Leader as Change Agent

Of all the roles that leaders play, acting as an agent of change has probably evolved the most over time. At one point, leaders who could successfully guide their team through transitions stood out from their peers. Today, being a change agent is a necessity, and organizations desperately need leaders who can champion and support change. 

So what types of change are leaders currently facing? Maybe it’s a restructuring of teams after a merger or acquisition, adjusting operations to respond to consumer demands, or scaling operations to deal with volume, or adopting new technology that impacts every part of the organization. In any of those situations, managers need to have the foresight to see oncoming disruption, have the courage to speak up, and the influence to galvanize the team. 

In that sense, change agent leaders are positioned on the front lines to sell the new idea, or approach the people who will be implementing it, to engage them and get them on board with the transition. Convincing people to accept and embrace change is a monumental task. It takes targeted communication, it takes influence at a much higher level. That’s where a leader as a change agent can make the difference between success and failure within an organization. 

As a leader, here are five ways you can excel in your role as change agent champion. 

  1. Understand your change style preferences and the preferences of those on your team. Leading others through a transition requires a solid understanding of how you personally deal with change. Your own natural tendencies may, or may not be helpful as you guide others through the process. It’s good to have some self-awareness around the issues so you can make adjustments. For example, you may thrive under conditions of constant change, but many on your team may prefer to preserve the current procedures and processes. Knowing that at the start, you can start by building on what is already working versus replacing processes wholescale.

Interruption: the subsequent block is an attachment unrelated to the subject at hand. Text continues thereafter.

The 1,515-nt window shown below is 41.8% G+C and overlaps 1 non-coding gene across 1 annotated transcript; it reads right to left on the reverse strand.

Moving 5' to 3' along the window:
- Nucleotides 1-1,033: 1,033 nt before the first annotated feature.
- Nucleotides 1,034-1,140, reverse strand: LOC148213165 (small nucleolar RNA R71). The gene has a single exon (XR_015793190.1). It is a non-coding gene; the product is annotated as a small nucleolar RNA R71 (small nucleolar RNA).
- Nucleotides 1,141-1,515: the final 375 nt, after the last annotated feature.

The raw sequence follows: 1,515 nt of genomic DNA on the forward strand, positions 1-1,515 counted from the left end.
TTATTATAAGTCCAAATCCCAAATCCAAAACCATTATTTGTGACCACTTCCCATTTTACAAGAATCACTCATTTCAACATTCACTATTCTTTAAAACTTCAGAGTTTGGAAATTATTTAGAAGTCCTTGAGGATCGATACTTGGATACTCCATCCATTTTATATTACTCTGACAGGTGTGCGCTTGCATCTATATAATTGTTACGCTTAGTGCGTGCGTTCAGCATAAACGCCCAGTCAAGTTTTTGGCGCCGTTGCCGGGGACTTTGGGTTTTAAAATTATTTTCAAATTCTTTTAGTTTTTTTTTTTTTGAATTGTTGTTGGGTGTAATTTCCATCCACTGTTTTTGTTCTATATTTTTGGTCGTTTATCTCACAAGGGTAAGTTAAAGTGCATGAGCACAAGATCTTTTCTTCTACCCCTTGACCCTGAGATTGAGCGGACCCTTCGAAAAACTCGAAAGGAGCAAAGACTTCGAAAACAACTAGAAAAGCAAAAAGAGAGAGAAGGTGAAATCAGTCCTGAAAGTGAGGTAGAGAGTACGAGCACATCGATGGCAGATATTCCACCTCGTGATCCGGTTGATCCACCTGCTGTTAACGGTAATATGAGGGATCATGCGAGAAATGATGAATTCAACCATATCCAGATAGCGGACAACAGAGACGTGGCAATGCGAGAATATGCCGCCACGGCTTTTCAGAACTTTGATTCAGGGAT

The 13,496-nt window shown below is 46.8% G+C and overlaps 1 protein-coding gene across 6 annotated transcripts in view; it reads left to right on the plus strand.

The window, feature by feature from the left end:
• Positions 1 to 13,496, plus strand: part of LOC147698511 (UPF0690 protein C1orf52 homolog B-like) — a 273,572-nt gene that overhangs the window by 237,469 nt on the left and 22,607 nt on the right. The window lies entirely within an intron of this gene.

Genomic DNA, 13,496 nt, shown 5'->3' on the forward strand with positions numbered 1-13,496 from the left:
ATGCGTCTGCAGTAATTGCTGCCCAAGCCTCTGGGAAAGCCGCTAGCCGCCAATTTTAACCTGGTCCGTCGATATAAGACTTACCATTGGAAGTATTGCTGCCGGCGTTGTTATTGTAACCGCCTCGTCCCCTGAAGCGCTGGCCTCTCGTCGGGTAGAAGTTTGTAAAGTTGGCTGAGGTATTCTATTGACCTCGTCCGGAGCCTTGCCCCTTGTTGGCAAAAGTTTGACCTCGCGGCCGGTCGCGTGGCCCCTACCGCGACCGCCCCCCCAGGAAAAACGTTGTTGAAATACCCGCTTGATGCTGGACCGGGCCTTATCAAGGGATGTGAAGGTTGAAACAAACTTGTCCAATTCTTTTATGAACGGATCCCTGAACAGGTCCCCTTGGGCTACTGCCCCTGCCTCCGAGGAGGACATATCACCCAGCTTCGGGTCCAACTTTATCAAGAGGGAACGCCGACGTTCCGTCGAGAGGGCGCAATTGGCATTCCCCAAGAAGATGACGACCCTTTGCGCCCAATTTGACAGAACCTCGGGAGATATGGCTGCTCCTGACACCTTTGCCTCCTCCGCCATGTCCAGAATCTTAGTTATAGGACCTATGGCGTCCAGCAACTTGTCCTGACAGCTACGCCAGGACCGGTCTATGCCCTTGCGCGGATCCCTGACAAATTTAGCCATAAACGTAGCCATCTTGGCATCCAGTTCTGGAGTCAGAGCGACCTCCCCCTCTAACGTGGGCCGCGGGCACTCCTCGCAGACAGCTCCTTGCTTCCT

2. Provide context. People are much more willing to be flexible when they understand the purpose behind a change, or what’s at stake if they don’t change. They can’t believe in and commit to something that requires major upheaval unless they understand why it’s necessary. For you, that means explain, clarify, and reinforce. Share the vision, objectives and benefits.
  3. Think from their perspective & share. Just like many companies try to become more successful by immersing themselves in the customer experience, you can apply that same concept to your team members. Think about the employee experience of going through this change. What would they want to know, or what would frustrate them? How can you make the transition less disruptive? When you understand their perspective, you can inform them with the intent to overcome their objections upfront. Mentally walking a mile in their shoes will give you the right mindset. 
  4. Get the team engaged in the change process. Work to build consensus about change. Work to gather their input and insight, involve them in the process early and often. You can foster real commitment by encouraging their participation in the process. When they truly buy into the transition, their sense of engagement builds positive momentum for everyone on your team. 
  5. Generate enthusiasm about the process. Change is hard, but influential leaders know how to approach the process as an adventure instead of a catastrophe; an opportunity instead of a disaster. Accentuate the positive and model resiliency. Communicate in a way that creates real enthusiasm about the transition as it can make a world of difference. 

As the pace of the business world continues to accelerate, the role of leader as change agent will evolve and become even more important. If you wanna be successful on a larger scale, mastering this role will be pivotal for your success.

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